My first challenge is Tennis.Perhaps not a sport usually associated with the Olympics, tennis appeared at the first modern Olympic Games in 1896 but was dropped from the programme after the Paris 1924 Games. It returned 64 years later at Seoul 1988. The Tennis competition at London 2012 will feature five medal events: men’s and women’s Singles, men’s and women’s Doubles, and for the first time since 1924 Mixed Doubles.

I have held a racket in my life, convinced as I am of having poor hand-eye coordination. Furthermore I seldom partook in the national obsession with Wimbledon and its long awaited British Singles winner. In summary, I have a rudimentary knowledge of the game and no practice whatsoever.

With the favourable auspices of the mild English summer, I duly enrolled into a 6 weeks Beginners course at my local gym together with 7 other brave apprentices, most of whom seemed to be far more advanced than me! Dave, the coach, who looks a bit like actor Bryan Brown, helps us along with plenty of encouragement and the occasional sardonic remark.

Today I had my 4th lessons. In the midsts of poorly controlled volleys and misdirected serves, I established unequivocally that Dave, the coach, can do a pretty good impersonation of Tom Jones, while I do a poor impersonation of Rafael Nadal (despite the near homonymity).

So far I have learnt, in no particular order that:
  • the serve is crucial, master that and you are half way there
  • the serve is challenging
  • my serve is deadly, but utterly inaccurate
  • my forehand is good but my backhand is dreadful
  • one must always keep the eyes on the ball
  • preparation is key
  • don't run to the ball, let it come to you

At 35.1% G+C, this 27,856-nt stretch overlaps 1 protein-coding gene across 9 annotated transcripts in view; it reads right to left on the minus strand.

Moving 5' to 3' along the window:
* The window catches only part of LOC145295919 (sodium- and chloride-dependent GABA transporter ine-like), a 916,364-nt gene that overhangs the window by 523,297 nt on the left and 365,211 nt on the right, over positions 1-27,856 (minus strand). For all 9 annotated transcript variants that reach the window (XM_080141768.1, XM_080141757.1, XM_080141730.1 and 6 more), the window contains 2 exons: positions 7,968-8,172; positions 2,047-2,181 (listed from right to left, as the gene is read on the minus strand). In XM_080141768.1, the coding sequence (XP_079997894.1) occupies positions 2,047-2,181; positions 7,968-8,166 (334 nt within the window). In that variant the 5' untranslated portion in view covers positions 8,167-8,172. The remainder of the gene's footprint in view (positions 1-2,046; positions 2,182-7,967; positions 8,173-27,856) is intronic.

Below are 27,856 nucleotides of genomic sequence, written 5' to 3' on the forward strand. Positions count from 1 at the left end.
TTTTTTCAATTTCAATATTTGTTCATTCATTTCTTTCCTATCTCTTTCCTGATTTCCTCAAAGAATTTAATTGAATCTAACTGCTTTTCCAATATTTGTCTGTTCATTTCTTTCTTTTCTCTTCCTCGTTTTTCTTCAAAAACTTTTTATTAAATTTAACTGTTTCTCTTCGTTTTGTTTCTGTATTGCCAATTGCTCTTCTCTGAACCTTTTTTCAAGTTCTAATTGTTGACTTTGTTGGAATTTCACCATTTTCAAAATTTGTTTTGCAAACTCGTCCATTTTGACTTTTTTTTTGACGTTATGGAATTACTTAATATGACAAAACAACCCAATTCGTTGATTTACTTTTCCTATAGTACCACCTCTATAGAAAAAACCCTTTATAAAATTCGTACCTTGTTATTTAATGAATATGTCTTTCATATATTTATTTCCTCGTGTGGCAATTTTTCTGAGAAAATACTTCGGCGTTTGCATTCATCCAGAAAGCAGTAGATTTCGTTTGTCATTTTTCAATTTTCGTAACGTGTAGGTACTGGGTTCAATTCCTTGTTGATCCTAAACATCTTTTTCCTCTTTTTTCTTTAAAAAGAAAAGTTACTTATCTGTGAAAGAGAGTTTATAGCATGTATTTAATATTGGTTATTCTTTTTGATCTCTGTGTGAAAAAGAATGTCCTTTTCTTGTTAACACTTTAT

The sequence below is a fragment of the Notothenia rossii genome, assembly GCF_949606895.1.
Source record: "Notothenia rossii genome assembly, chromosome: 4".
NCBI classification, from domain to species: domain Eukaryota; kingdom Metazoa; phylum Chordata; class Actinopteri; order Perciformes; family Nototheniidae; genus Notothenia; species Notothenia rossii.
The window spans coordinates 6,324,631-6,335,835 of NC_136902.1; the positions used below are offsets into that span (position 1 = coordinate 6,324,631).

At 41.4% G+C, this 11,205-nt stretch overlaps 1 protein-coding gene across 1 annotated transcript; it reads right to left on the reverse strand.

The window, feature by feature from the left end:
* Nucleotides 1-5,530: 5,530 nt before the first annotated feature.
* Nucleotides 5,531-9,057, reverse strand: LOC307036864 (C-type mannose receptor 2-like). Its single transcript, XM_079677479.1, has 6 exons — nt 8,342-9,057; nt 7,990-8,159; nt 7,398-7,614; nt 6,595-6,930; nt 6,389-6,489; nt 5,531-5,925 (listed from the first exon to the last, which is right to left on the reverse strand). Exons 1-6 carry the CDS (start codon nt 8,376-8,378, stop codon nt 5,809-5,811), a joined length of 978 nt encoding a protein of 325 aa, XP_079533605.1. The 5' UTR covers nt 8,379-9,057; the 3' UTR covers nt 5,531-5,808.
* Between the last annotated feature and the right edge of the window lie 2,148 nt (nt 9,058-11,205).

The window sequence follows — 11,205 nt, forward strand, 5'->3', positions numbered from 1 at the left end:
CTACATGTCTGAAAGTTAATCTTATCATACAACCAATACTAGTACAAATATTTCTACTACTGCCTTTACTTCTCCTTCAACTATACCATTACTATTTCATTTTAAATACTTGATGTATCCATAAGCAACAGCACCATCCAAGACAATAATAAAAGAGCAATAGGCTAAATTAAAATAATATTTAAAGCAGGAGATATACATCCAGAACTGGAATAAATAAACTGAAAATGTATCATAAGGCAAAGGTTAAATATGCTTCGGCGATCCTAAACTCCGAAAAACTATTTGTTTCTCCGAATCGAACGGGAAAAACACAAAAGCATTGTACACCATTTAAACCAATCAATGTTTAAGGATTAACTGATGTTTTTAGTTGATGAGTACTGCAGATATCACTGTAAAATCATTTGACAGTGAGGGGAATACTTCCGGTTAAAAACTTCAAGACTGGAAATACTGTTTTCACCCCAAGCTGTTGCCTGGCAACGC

• "five" can sometimes mean 15, and "love" doesn't mean affection but nought-ing at all

Thursday, 4 August 2011

Kevin Henry 5k Series - Newmarket

For the vast majority of my challenge, I will be learning a completely new sport. Fencing, weightlifting, judo and shooting, for instance. In some other cases I will try my hand at old favourites: rowing, football, volleyball, sports I practised at different levels at school or university. But in some cases, for endurance sports such as long distance running or triathlon, even though I might be a beginner, I will endeavour to enter into a competition/event.

For Athletics (distance) I decided to enter the St Neots Half-Marathon on the 21st of November. Running has never come easy to me. I seem to struggle more than most, I huff, I puff, I seem to progress at a snail pace. I don't think I ever run anything approaching a long distance, in the loosest possible sense of the word "long" and when I went for a trial run, I could barely cover 2 miles. In essence, no one is going to think I'm Paula Radcliff younger sister. Or even the older sister.

I concluded I needed a lot of training. Thus I invested in a pair of proper running shoes for injury prevention, started on a program of weekly runs, and joined a club for some advice and training. 

Since starting my Gold Challenge, I have clocked 95 miles. The club is part of a local league, the Kevin Henry Series, comprising five 5k runs. I missed the first race, but I've taken part in the remaining as a means of race training and preparation for my half-marathon challenge.

Tonight I did the third 5k in the series. It was held at Newmarket, in the world famous Newmarket racecourse. I couldn't help but think that the thoroughbred horses are far better engineered for running than me. The course was flat, but muddy and heavy going (in horse racing parlance) due to a late afternoon downpour. But I gave it my best. I won't know my time for a while, so far my best time in the series has been a not-so-zippy 28:30 on the 14th of July. Next race is on the 1st of September. I need all the help I can get if I am to survive my half-marathon attempt.